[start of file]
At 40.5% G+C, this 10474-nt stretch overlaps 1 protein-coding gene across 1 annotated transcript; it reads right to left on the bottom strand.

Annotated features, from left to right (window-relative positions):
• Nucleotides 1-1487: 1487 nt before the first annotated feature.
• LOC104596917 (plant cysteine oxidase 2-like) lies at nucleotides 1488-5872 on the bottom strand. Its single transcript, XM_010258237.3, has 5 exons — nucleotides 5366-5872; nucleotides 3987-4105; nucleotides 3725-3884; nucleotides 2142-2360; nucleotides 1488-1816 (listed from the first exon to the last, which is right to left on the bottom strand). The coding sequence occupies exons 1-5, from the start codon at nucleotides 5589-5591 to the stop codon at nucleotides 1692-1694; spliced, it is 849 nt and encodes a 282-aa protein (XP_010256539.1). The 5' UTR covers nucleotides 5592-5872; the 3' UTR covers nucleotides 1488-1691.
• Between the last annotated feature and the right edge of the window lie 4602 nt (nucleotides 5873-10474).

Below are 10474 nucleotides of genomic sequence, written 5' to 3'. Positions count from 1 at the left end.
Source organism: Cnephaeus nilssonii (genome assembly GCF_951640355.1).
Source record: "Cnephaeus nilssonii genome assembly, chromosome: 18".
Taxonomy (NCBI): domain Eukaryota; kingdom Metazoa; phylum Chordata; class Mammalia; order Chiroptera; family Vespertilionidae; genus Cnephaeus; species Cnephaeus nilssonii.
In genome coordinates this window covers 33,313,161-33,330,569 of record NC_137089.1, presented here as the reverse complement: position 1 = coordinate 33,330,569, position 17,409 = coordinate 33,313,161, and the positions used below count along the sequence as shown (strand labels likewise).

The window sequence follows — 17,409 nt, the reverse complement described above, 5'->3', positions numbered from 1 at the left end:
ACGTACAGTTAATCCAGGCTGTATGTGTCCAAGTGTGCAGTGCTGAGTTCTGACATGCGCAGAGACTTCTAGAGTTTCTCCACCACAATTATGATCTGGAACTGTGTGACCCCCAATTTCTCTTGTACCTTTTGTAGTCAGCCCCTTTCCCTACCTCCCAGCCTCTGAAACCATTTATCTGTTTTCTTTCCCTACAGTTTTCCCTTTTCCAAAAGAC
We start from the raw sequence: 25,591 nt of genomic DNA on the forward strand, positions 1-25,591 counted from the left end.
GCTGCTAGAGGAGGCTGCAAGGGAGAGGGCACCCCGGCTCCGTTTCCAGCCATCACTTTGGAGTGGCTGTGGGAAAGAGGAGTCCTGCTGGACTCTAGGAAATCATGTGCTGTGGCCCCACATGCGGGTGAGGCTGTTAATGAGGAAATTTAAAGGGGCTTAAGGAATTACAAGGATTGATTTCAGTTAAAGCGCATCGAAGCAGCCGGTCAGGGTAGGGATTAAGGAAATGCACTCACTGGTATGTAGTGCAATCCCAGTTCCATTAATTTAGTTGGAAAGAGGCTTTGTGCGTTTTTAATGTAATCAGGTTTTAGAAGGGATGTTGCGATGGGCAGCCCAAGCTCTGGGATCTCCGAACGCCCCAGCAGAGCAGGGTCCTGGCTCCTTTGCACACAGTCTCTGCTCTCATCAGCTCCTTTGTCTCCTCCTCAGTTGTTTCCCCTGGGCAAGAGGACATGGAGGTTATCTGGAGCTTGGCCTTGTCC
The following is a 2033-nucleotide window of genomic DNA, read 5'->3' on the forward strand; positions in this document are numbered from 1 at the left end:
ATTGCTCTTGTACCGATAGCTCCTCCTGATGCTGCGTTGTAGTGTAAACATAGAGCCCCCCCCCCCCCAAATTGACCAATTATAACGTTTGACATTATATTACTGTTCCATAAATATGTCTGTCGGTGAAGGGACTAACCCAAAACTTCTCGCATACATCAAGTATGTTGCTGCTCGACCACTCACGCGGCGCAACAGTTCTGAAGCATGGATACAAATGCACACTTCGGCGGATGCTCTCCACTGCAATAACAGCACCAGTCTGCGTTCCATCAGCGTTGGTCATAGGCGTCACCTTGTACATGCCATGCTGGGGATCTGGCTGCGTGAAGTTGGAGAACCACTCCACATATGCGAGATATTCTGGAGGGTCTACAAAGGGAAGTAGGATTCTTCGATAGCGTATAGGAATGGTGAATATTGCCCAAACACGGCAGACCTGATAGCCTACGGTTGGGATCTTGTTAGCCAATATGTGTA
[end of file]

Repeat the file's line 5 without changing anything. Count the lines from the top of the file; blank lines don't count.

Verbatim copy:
• Between the last annotated feature and the right edge of the window lie 4602 nt (nucleotides 5873-10474).